Though cynics may mock it as a bit theatrical, the somber demeanor of House leaders delivering the the Articles of Impeachment to the Senate did fit the gravity of the event. Understanding the importance of the message conveyed by the picture, the pit in my stomach only grew as Chief Justice John Roberts and then the individual members of the Senate swore an oath to a fair and impartial process of trying the President of the United States. Much is riding on what happens in the next few weeks.
I took as a good sign that Roberts didn’t add Iolanthe-inspired gold stripes to his sleeves as did presiding Chief Justice Rehnquist at the Clinton impeachment, so he later could donate his robe to the Smithsonian and take a tax deduction for it. I took as a dark sign that so many Senators who have prejudged the matter at hand pledged to be fair and impartial with straight faces.
The weight of the moment is clear. The eyes of the world (if not of all the short attention-spanned citizenry of the United States) is on the process. Think of the nations that look to us as moral exemplars of judicial fairness and balanced governance. Given the seriousness of the charges, the integrity of our electoral process and the sanctity of the U.S. Constitution hang in the balance. President Donald John Trump (as his name was intoned) is accused to trying to force a foreign government to interfere in our election by investigating POTUS’ political opponent) and then moving to cover up his action. In short, despite Trump’s protest that impeachment is a sham, he stands accused of trying to subvert democracy. But he must have a fair trial. The language of those oaths taken today must be fulfilled. Politicians have attention spans of beagles; history does not.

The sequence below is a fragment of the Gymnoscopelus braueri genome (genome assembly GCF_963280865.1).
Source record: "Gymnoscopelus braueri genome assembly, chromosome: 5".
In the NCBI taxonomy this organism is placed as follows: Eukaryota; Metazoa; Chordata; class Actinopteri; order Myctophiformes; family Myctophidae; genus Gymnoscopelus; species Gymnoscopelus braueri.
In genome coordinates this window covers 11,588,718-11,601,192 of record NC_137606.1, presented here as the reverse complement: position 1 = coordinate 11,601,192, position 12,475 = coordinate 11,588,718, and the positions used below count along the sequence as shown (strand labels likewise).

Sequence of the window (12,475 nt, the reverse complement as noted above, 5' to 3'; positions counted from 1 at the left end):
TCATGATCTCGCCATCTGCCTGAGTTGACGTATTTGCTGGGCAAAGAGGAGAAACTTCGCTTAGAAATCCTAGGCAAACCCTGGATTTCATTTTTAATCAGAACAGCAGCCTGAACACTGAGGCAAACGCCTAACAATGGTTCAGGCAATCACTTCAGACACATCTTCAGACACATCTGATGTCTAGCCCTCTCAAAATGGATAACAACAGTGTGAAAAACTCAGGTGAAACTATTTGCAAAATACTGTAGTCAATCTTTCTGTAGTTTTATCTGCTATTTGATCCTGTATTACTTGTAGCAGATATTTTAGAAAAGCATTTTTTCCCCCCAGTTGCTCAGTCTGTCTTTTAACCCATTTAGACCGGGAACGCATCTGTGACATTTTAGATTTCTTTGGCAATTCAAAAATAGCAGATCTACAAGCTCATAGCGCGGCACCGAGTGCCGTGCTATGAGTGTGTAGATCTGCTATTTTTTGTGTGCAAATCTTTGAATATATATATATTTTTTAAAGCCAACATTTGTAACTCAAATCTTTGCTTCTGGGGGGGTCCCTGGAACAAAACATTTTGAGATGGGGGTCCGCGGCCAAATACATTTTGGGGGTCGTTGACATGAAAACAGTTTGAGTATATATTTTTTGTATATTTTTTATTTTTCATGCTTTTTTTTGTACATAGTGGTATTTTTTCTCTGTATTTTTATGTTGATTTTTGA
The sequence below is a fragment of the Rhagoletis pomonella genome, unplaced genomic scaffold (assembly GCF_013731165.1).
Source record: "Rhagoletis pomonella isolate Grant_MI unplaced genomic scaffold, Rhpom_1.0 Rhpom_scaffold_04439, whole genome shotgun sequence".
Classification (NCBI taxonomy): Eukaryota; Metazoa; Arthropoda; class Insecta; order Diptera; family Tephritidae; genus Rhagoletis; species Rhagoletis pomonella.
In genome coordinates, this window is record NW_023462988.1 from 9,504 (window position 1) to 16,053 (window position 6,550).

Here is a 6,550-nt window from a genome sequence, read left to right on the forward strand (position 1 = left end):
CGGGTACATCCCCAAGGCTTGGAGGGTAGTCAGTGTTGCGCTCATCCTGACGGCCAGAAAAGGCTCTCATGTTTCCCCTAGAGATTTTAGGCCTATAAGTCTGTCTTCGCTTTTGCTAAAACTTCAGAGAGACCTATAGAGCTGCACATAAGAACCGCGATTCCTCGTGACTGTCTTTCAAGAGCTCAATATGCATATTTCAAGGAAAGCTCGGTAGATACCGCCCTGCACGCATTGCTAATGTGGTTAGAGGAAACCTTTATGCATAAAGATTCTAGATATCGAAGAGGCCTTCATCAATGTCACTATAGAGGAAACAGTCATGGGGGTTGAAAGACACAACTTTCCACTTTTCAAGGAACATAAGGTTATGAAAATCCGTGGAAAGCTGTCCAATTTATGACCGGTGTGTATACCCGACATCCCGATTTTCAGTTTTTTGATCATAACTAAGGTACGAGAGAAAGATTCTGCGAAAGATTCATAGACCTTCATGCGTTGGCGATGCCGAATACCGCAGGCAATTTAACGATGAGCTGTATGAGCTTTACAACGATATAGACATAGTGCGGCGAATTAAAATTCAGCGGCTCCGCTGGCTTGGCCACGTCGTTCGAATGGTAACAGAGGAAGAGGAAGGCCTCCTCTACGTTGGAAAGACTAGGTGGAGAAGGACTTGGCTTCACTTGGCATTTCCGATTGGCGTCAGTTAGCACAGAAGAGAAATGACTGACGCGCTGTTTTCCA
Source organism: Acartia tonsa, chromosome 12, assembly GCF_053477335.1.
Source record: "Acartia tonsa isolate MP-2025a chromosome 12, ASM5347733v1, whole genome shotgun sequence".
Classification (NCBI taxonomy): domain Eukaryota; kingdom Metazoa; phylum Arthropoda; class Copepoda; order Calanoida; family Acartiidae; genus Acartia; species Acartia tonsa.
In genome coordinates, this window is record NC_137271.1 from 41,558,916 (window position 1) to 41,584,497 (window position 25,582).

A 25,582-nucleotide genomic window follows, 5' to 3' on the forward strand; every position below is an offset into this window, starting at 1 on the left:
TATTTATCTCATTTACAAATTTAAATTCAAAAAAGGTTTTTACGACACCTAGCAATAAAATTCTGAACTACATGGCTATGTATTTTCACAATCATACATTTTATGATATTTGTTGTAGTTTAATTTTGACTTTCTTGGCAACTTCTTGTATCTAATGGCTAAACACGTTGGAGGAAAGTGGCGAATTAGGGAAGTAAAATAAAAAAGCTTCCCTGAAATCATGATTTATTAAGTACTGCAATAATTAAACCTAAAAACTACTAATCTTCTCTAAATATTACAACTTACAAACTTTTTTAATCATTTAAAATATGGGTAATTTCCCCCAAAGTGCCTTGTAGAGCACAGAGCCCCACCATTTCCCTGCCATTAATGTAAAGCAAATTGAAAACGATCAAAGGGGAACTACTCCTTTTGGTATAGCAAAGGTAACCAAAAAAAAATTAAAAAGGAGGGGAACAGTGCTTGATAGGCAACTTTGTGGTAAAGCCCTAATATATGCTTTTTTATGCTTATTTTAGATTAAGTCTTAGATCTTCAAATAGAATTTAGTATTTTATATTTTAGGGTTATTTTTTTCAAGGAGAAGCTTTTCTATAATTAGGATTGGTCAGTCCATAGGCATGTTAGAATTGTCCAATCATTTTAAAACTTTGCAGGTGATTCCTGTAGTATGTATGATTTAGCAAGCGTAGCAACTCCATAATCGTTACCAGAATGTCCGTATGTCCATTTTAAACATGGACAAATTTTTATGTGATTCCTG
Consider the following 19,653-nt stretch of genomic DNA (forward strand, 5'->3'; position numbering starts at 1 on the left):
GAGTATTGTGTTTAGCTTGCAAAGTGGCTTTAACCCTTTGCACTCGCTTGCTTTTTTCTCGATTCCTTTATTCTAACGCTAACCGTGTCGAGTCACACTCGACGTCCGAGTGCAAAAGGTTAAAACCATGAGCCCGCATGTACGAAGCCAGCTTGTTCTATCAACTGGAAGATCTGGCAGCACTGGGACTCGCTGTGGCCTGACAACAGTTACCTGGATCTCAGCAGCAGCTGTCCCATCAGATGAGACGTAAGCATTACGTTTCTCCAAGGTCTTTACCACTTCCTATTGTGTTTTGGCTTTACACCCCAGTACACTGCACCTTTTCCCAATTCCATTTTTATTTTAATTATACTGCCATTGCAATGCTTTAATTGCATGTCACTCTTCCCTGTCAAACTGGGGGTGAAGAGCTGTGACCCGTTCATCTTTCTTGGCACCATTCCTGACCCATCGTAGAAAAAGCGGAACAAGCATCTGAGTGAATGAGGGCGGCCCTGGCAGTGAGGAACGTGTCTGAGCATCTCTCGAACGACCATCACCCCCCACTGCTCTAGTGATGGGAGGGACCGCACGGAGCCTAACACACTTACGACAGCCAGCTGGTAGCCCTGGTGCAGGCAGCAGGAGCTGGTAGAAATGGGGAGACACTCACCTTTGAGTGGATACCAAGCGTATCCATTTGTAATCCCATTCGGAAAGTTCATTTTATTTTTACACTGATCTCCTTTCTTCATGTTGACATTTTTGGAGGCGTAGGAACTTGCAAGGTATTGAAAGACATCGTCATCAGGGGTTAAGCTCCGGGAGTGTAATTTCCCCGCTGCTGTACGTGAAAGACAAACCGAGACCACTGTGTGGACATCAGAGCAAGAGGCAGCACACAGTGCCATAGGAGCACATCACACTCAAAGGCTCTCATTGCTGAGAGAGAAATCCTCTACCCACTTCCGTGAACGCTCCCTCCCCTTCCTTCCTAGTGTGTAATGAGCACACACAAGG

A fair trial necessitates the presentation of documents and questioning of directly relevant witnesses, both of which the President truncated in the House. Even if Vice President Pence and Attorney General Barr are not called, we need to hear from relevant witnesses. We especially need testimony from former National Security Adviser John Bolton, who has said he will comply if subpoenaed, though he may be doing it less out of civic duty than to market his upcoming multi-million dollar summer blockbuster “tell-all book.” Rudy Giuliani colleague Lev Parnas, who, despite (or because of?) facing campaign finance charges, has evidence directly linking Trump to the illegal actions. He may nor may not be a credible witness, but his testimony needs to be weighed fairly. Similarly, Acting White House Chief of Staff Mick Mulvaney, directly involved in the quid pro quo with Ukraine should be heard, along with senior staff people Robert Blair and Michael Duffy.
The precedent is clear; the Senate has always taken testimony from witnesses, publicly or privately, in impeachment trials. Comparisons to the Clinton impeachment are largely false. In that case, proceedings came after years of exhaustive investigations, and the facts were never really in dispute.
The question is: will there be enough moderate Republicans in the upper branch who, having sworn to impartial justice, will put country above party and insist on having witnesses and fair procedures. Arizona Senator Martha McSally’s screed against CNN’s Manu Raju today doesn’t augur well for other electorally-challenged GOP incumbents to view the President while not on bended knees. At the same time, despite the validity of that need for witnesses, I was not happy to see Minority Leader Chuck Schumer hold a press conference outside the chamber right after the swearing in of Roberts and the Senate. I agree with what he said but was turned off by the timing and inferred naked partisanship.